I just watched an episode of Bones. As the plot enfolds it becomes apparent that the priest they suspect of murder is actually shielding a laywoman who works for the parish. The priest fully intends on taking the rap, until Booth points out he’ll have to place his hand on the Bible and swear to God he’s telling the truth. He agrees to expose the real murder on the condition that he’s the one to get her to confess. So she meets with him at FBI headquarters. He get’s her to admit to killing two priests (because they were pedophiles), but the 3rd one she tried (& failed) to kill was actually innocent. She’s horrified and asks the priest if he absolves her. He tell’s her “We are not alone with God; this is not that kind of confession”. Cut to Brennan & Booth on the other side of the mirror watching (& presumably recording).
My first though was that any defence attorney would have a field day with this. It’s quite clear that she thought she was meeting with the priest as an agent of God and confessing her sins. In which case nothing she said could be used against her in court. Unbeknownst to her the priest was acting as an agent of the police and getting her to confess so she could be prosecuted. Wouldn’t her confession be completly useless in real life? How would this be any different that having a cop impersonate a priest or bug a confessional?
In Bones, the priest is clearly a clergyman, and the communication was made privately (hence her surprise at having the confession heard by others) to the priest as a priest (not as, say, a drinking buddy). Also, the priest is clearly a dickhead.
However, Bones is, shall we say, loose with the law. Frankly, they don’t even have jurisdiction in about 90% of the episodes. Most murders are state law matters, and IIRC that episode didn’t really have anything making it federal. The FBI often helps state police out, but Bones goes a bit far with that and has the FBI do all the investigation and the DOJ do the prosecution.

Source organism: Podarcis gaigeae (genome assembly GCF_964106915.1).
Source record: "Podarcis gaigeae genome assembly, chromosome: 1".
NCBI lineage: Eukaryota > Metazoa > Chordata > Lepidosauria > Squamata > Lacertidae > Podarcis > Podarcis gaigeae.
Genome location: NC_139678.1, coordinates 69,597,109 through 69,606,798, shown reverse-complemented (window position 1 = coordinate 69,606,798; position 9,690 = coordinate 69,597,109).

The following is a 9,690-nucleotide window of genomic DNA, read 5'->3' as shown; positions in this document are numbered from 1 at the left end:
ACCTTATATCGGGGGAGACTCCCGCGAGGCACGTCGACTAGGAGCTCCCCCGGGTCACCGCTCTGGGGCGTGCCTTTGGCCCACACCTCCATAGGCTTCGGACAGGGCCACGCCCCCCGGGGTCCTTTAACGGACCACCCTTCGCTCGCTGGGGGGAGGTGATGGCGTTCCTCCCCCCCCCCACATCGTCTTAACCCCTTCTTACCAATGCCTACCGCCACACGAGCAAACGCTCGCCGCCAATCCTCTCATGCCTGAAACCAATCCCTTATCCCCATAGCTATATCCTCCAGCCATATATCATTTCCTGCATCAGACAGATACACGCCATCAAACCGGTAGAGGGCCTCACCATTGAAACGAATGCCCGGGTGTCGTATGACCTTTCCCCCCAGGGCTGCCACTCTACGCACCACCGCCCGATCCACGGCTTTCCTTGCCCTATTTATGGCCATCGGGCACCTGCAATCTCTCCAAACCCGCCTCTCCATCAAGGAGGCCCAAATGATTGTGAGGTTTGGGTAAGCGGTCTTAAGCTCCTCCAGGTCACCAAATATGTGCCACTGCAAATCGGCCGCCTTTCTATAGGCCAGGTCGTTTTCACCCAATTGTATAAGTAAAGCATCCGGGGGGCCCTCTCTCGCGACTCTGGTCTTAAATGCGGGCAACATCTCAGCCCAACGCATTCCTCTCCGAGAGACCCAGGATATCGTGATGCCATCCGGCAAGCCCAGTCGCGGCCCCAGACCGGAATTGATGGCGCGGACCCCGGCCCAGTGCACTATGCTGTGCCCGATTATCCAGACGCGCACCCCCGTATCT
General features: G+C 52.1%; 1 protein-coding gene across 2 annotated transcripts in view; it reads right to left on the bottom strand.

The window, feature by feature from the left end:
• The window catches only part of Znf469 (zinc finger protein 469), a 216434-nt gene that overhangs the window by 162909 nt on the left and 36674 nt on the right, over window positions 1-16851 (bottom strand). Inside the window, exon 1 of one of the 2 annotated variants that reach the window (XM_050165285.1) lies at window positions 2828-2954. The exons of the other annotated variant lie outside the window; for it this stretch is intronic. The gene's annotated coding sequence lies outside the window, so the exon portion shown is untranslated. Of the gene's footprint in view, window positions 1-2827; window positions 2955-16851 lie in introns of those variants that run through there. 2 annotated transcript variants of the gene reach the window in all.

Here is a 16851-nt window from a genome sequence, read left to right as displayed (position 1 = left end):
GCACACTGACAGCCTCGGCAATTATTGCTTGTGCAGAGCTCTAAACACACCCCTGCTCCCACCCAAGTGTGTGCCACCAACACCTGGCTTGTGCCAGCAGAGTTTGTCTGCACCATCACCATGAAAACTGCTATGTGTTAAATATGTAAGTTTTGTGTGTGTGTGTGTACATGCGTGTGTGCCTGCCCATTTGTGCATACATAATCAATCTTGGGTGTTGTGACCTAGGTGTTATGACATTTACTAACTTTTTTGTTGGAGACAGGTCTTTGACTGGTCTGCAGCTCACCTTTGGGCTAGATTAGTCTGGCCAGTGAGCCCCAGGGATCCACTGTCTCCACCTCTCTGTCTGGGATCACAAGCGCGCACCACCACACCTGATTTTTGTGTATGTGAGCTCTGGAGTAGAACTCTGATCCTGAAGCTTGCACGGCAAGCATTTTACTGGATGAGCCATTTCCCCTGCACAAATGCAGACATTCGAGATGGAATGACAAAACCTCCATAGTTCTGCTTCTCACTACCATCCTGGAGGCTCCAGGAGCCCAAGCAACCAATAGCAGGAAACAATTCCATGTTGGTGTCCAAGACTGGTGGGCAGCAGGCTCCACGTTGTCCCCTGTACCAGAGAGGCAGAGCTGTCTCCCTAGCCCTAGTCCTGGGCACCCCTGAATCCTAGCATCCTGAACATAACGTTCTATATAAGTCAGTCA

The upshot is that in the case in Bones, state law probably applies, which might be slightly different than the proposed Federal rule. But all states have the privilege, and most are very similar to federal law. Odds are the woman’s confession would be tossed in a heartbeat in any state in the nation.
The only arguing point could be that the suspect might not have had an expectation of confidentiality while in an FBI interrogation room. But the priest inviting her to discuss it with him, etc, would show that she might have had a reasonable expectation of confidentiality.
The reason that the Federal rule hasn’t been adopted in the Federal Rules of Evidence is because there is this rule:
That just makes the Federal common law privileges available under the FRE. Priest-Penitent is one of those common law privs, so it’s already in there. The proposed rule is proposed as either a clarification of rule 501 (which is guilding the lilly), or it’s a model for states to adopt should they want to. Which most did.
I haven’t seen it, but I agree. It would depend on the precise contours of the privilege, but typically if the penitent reasonably believes they are confessing in private the priv applies. And the better rule here is that the penitent, not the priest, holds the priv. That is, it is up to the penitent as to when the priest is permitted to share info. Some jurisdictions might not have that exactly right, but I think the federal rule is that way ( and Boreanaz is FBI, right?). Ergo, I think this is not admissable.
P.S. Please excuse spelling errors – this is my first post from my new iTouch. Woo-hoo!!!
26 states don’t say who holds the privilege. Those states would likely follow the federal rule and give it to the penitent. The rest of the states either assign it to the penitent, or to both the penitent and the priest. I doubt that any court would rule that the priest has the sole right to decide to waive privilege.
But you’re forgetting it doesn’t really matter if the confession holds up in court or not.
The point of doing things like this, in real life, is to obtain accurate information.
I didn’t watch that episode of “Bones,” but going on the summary, the cops weren’t sure without the confession. Now they are 100% certain they have the right guy.
So they simply throw out the confession and try every other means available to him to get him convicted.
Remember tricking someone isn’t the end to it.
For instance, in this case if they guy confesses to the priests, the cops bring him in and ask him to formally confess, and he repeats the confession to the cops. Now the cops have a confession on file, legally obtained that they can use.
Of course if the cops bring him in and he refuses to confess again, they can’t use the confession obtained by the priest.